My son Ashton, later diagnosed with dyslexia and dysgraphia, always struggled with letter recognition, letter formation, and handwriting. Hands-on learning activities were effective–at least until the next day, when all was forgotten. By kindergarten, he was riding treacherously close to “shut-down learner” territory, and I had hit a wall. I tried to come up with some fun way to reinforce letters on a regular basis. Then it hit me: letter constellations! Learn how to build them below.
This multisensory, mess-free letter craft supports letter recognition, letter formation, and early handwriting skills.
What you need:
- Black construction paper
- Regular star stickers – optional, but useful
- Glow-in-the-dark stars – These mini stars work well
- Adhesive putty (removable)
Note: Links point to the products we used. Any affiliate earnings go right back into the site, helping us keep The Wonder Nook ad-free.
Sizing Stars: There are two ways to go about choosing stars. 1. Use mini stars, like the ones linked in the supplies. Some children recognize glowing letters better when you use small, uniform stars. 2. Purchase a pack containing a mix of large and small stars. To reinforce handwriting, choose a pack featuring large and small stars. Use the large stars to mark stroke beginning and end points, then the smaller stars to fill in the rest.
Use the putty!: I highly recommend using some inexpensive adhesive putty to attach the stars to the paper; you may need to go back and reposition them to make letters clearer. I also lets you reuse stars for future crafts or when adding lowercase letters.
Phase 1: Letter Recognition and Handwriting
This method is excellent for new and struggling handwriters, including anxious, “shut-down” learners. Parents of more experienced learners can refer to the variation below, with or without completing steps 1-3.
Step 1: Grab a sheet of construction paper and some chalk.
Step 2: Draw whatever letter you are working on slowly and carefully, narrating along the way.
Step 3: Ask your child to erase the letter using one finger. It will take a few tries to remove most of the chalk, which provides excellent (and somewhat stealthy) reinforcement.
Step 4: Ask your child to draw the letter on the same sheet. A number of resources recommend offering new writers writing instruments that are small enough encourage some type of grip rather than the popular fist-hold. Remind anxious learners that mistakes can simply be erased. More often than not, faint chalk lines and smudges guide the child, boosting confidence along the way. Readers acquainted with Handwriting Without Tears might notice this process is very similar to the program’s wet-dry-try method, minus the wet.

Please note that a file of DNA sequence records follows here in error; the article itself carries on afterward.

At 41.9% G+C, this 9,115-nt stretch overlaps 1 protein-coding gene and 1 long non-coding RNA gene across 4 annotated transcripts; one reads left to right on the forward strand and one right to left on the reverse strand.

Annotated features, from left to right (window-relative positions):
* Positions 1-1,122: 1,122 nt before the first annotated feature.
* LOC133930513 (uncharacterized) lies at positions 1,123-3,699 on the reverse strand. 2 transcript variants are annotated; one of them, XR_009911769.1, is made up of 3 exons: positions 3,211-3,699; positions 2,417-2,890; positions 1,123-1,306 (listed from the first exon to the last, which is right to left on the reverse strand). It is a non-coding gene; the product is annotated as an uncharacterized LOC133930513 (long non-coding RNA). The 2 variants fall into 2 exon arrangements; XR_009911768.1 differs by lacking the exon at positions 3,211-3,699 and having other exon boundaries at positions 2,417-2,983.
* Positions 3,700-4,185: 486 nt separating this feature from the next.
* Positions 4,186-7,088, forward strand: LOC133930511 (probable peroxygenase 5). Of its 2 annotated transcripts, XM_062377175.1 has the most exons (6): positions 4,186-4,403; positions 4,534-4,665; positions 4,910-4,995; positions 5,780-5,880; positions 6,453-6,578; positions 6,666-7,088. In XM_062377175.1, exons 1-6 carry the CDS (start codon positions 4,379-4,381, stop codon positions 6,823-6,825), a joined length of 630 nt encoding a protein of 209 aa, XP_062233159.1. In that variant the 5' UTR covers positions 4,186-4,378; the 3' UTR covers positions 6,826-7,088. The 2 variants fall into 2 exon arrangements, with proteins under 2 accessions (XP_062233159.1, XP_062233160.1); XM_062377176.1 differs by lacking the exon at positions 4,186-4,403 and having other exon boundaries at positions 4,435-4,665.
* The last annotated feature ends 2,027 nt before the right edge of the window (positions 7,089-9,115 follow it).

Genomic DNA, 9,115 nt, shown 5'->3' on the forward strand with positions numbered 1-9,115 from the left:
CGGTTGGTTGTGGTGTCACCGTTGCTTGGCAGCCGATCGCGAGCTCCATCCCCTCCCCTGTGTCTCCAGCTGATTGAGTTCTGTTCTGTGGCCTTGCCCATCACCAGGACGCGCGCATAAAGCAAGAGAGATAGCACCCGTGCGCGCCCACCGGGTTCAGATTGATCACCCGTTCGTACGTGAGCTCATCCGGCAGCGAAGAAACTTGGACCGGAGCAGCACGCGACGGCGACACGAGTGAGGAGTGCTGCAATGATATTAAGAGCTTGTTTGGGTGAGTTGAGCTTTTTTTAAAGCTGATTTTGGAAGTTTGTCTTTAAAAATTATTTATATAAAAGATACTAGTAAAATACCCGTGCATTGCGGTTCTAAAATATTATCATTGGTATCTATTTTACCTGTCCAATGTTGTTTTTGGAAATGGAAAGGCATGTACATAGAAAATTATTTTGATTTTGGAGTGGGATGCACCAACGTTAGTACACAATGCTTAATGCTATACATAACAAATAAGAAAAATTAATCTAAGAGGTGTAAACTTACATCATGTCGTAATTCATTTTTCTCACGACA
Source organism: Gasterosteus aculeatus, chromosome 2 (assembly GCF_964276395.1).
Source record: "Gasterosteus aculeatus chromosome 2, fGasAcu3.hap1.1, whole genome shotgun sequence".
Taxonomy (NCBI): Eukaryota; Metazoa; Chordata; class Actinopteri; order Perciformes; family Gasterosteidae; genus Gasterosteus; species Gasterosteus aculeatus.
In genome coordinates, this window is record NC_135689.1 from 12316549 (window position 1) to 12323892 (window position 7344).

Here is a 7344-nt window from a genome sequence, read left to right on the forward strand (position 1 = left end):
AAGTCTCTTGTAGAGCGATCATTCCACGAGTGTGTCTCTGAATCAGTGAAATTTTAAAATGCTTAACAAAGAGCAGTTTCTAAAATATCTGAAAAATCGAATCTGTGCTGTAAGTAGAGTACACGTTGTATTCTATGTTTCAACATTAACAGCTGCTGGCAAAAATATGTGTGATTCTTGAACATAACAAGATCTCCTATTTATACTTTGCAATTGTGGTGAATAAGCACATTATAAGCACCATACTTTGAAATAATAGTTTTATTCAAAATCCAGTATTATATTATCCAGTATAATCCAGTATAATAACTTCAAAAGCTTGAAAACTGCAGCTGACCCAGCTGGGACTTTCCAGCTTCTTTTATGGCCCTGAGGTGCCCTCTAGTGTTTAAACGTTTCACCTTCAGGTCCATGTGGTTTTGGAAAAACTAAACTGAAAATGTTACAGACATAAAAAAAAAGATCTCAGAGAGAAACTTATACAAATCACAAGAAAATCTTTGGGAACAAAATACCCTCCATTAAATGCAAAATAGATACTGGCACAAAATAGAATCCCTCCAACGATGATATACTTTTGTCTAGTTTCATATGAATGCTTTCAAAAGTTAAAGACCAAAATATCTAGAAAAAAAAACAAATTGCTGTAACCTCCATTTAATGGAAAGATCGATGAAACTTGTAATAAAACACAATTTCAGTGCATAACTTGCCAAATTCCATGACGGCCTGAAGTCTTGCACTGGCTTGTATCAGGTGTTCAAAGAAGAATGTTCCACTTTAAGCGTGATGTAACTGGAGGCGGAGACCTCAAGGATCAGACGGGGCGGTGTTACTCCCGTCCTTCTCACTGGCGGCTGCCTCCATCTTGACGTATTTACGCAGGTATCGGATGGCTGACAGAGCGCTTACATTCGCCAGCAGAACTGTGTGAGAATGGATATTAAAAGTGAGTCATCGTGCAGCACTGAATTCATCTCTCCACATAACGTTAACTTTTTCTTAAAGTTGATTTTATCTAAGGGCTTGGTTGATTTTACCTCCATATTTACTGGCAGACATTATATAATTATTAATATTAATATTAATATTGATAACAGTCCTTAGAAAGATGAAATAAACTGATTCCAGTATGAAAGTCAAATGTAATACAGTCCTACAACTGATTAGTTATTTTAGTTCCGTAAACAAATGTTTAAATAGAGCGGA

Variation: More advanced handwriters can simply recreate the letter on a fresh sheet of paper.
Phase 2: Reinforce Letter Formation
Step 1: Once you and your child are pleased with the letter, give him or her a sheet or roll of star stickers. I let Ashton choose from an assortment. Since the dawn of time, a child + a gold star = positive reinforcement. In this case it was a number of glittery star stickers.
Step 2: Ask your child to recall each step used when writing the letter, then to place stickers and the beginning and end points of each stroke.
Step 3: Let your child have a little fun by letting him or her add as many stickers as they’d like to form their constellations, so long as they stay on the lines.
Phase 3: Long-Term Letter Reinforcement
Step 1: Grab some glow-in-the-dark stars, just like those plastered to your ceiling as a child. See the Sanity Savers at the top for guidance when purchasing stars.
Step 2: Adhere stars to the letter constellation using removable putty. You can also let your child do this step, though you might need to adjust things for clarity once the lights go out. Why use putty? See Sanity Savers at the top.
Step 3: Use the same putty to attach the letter constellation to your child’s ceiling. We chose to display them right above his bed. Because these stars do not glow for an extended amount of time, the above-bed method let Ashton view the letters for a time, yet fall asleep distraction-free.
Step 4: Hit the switch and enjoy your child’s personal letter planetarium!